At this time, other persons around the vicinity allegedly became verbally abusive towards police and allegedly armed themselves with rocks and began to throw them at police, forcing officers to release the 44-year-old from their control.
This man allegedly opened the caged police vehicle and released the original persons.
These persons joined in the melee and allegedly began attacking the police vehicles with logs and rocks smashing windows and light bars.
Officers deployed Tasers, which were ineffective.
The 54-year-old man allegedly armed himself with a box cutter and threatened officers, who then used batons to gain control and arrest the man.
Other officers arrived and further arrests of the rioters were made.
The 54-year-old received injuries to his leg and knee which will require surgery.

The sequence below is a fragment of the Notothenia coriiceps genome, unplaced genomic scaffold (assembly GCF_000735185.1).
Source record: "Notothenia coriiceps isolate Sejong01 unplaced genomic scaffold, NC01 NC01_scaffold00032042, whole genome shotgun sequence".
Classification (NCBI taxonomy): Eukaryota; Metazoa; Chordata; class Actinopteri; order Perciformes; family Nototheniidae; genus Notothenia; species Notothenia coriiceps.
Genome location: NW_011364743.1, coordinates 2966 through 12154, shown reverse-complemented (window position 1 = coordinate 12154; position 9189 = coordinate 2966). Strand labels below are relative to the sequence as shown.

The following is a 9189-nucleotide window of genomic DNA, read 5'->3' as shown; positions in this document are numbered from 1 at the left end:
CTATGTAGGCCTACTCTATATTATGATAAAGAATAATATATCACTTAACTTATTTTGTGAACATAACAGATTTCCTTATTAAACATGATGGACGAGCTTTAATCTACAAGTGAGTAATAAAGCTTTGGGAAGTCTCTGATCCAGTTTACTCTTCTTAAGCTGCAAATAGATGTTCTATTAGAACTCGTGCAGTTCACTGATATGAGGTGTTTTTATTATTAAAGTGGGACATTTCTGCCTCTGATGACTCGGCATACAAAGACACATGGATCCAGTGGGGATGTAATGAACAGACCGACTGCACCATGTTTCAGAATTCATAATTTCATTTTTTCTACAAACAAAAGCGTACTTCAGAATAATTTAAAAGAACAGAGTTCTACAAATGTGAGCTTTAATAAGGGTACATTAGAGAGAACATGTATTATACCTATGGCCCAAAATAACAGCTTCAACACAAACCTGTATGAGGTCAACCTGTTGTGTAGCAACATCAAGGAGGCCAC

Three men aged 25, 44, 54 and a 30-year-old woman have been charged with criminal damage and assault police.
Police reported a similar event, also in Hidden Valley, on May 25:
Two officers attended a disturbance at the camp at about 4.30am.
“Whilst at the camp the officers allegedly identified offences against the Liquor Act occurring at another location.
When the officers began seizing the alcohol they were allegedly set upon by an angry group of intoxicated people. A further three police officers arrived at the incident to provide assistance.
The officers were allegedly pelted with rocks, chairs and other improvised weapons.
Two male officers were injured during the incident and have received treatment at Alice Springs Hospital. One of the officers has a broken hand.
At this stage, two people have been arrested.